I intend on design and build a McKibben hydraulic muscle that can lift 5 tons by itself, it won't be attached to a human or anything like that.
I tried to search for methods to calculate the amount of force and pressures required for this type of soft actuator, but it seems these equations are too complex for me, because I couldn't get results besides error messages on the calculators.
I have the intention to build it with the following specifications:
The amount of pressure inside the artificial muscles will range from 0.4 MPa to 1 MPa.
The length I intend to make it 30 cm long, I do not know which will be the actuated length.
I do not know the diameter/radius, nor the actuated diameter and radius.
The inner bladder and the outer expandable sleeve are meant to be made of Aramid fabric and fibers.
Both connections in both ends of the soft actuator are meant to be made out of steel.
The hydraulic fluid will be conventional hydraulic oil with a density of 0.9 g/ml.
I tried the equations on this article on researchgate, but I only got negative numbers.
- ((π(4.97))²(100 ÷ 4 (sin(45))²))(3(1 - 0.11 ÷ 24)² cos(45)²2 - 1)
I got some people saying (in other websites) that I should use the "FPA triangle equation" (the F = P x A or P = F ÷ A), but that are meant for solid hydraulic cylinders. I don't think it would apply for McKibben cylinders, though.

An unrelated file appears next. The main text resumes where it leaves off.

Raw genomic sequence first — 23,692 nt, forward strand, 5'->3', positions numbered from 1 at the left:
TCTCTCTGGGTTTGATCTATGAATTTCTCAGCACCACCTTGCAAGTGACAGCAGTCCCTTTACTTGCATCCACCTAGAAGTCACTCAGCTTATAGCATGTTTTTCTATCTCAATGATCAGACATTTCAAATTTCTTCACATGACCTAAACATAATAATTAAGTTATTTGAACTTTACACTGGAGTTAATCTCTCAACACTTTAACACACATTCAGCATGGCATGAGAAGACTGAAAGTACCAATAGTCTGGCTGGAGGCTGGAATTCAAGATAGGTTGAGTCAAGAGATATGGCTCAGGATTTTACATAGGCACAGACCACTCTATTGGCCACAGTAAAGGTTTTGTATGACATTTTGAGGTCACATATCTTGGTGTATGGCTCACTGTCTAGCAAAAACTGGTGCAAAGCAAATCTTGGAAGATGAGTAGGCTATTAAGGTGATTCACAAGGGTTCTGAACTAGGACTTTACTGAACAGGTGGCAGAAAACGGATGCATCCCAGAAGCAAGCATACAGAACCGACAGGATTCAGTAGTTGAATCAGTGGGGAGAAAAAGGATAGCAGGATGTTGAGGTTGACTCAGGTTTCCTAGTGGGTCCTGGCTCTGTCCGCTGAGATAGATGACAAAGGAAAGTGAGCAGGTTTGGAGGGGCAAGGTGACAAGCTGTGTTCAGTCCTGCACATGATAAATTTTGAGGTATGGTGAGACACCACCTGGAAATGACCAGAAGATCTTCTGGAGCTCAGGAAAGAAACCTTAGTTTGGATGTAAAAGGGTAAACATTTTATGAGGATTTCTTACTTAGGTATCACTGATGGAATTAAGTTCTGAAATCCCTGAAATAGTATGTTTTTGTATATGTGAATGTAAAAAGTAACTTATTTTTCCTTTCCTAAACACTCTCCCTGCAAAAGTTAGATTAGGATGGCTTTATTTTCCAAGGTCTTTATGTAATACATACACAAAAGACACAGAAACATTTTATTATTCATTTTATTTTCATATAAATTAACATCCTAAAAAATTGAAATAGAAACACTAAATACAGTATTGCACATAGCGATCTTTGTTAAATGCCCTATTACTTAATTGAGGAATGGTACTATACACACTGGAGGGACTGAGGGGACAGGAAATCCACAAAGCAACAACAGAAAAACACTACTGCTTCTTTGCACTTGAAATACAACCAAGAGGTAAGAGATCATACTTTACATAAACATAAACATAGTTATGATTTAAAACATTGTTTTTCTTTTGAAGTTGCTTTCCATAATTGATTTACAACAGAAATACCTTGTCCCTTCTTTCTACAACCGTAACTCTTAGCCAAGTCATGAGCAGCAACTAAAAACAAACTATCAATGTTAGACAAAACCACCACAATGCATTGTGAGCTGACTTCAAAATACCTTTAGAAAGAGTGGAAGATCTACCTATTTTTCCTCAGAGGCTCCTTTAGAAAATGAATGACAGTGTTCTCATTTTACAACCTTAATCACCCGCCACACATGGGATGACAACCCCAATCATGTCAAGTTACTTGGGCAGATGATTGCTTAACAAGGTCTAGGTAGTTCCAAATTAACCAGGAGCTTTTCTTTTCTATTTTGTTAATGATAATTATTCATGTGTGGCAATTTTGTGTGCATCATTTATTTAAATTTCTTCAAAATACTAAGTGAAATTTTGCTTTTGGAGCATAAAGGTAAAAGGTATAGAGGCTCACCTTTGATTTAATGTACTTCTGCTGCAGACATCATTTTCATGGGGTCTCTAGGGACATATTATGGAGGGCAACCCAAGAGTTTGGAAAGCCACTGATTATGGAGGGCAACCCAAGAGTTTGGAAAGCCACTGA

Basically, depending on what number you want to find (Force, Pressure or Area), you can use the equation "F = P x A" or "A = F ÷ P".
The problem is that it is a equation meant for hydraulic solid cylinders, not membrane actuators.
But I tried to use the area of the entire membrane, so I can somewhat calculate the force it will apply.
Accordingly to this cylinder area calculator, if I have a cylinder with 10cm radius and 30cm long, I will have a total area of 2513 cm2 (389.6 in²) applying 60 PSI (0,4 MPa), so I would have a force of 23340 pounds (10586,846 kg).
If it was 5cm radius 30cm length, I would have 1099cm² (170.3 in²).
F = P x A
10200 pounds (4626,6422 kg).
This is the force applied to the area, but the area is the membrane, right? How to translate it to lifting force?